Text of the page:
Graphic: An Encyclopaedia of New Zealand 1966.

MAORI SOCIAL STRUCTURE

MAORI SOCIAL STRUCTURE

The social structure of the Maori is closely related to their demographic position, their economic status, and their political relations in the New Zealand community. A minority group within the general population, showing differences of cultural interest from other New Zealanders and suffering at times from mild discrimination, the Maori people demonstrate considerable unity. Yet some differences in their structure occur according to whether they are in urban or rural situations, and tend to be related also to their educational level. Moreover, in major respects the modern Maori are increasingly regarded by themselves and by their fellow citizens as New Zealanders who, descended from early inhabitants, participate in and contribute effectively to the community life of the country.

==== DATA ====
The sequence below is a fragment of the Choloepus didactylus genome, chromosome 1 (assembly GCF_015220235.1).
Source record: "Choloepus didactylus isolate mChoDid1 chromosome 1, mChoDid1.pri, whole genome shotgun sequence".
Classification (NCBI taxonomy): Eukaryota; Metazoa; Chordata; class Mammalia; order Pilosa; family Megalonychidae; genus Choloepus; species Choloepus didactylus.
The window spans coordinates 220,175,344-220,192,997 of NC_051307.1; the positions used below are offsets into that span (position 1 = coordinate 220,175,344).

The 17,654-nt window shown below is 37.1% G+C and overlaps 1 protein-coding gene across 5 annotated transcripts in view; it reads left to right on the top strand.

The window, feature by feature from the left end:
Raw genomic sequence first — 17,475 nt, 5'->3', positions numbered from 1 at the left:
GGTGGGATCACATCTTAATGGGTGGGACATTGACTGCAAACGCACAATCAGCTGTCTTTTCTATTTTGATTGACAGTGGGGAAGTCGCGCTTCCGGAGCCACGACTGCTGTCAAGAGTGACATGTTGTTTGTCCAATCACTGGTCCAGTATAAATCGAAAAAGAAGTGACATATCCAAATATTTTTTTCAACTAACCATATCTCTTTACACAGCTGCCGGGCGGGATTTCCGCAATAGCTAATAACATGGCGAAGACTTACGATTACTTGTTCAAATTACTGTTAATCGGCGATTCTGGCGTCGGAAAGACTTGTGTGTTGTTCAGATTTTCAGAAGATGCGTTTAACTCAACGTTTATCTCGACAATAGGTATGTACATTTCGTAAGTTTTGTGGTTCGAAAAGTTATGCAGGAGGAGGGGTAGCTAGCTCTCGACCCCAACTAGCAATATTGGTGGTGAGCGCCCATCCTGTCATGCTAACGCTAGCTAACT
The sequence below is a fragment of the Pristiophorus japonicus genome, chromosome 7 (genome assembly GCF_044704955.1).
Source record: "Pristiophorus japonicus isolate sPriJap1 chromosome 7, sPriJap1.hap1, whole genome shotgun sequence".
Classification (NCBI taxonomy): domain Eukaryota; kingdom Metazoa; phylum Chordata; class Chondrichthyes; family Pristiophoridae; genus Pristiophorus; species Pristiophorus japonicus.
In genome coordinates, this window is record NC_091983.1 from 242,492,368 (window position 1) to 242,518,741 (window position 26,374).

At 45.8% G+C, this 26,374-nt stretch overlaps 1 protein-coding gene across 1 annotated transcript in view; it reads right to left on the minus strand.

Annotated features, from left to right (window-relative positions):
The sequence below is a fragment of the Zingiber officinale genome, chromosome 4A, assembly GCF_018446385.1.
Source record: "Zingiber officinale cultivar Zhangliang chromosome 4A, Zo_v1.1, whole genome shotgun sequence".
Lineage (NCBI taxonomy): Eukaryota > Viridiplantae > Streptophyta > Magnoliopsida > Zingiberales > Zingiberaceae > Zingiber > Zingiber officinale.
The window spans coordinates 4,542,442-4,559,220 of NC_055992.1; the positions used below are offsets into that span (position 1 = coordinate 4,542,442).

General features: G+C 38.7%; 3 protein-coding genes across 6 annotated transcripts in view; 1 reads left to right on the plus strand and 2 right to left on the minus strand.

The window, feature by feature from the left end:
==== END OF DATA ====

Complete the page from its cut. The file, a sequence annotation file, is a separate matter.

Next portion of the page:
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This information was published in 1966 in An Encyclopaedia of New Zealand, edited by A. H. McLintock. It has not been corrected and will not be updated.

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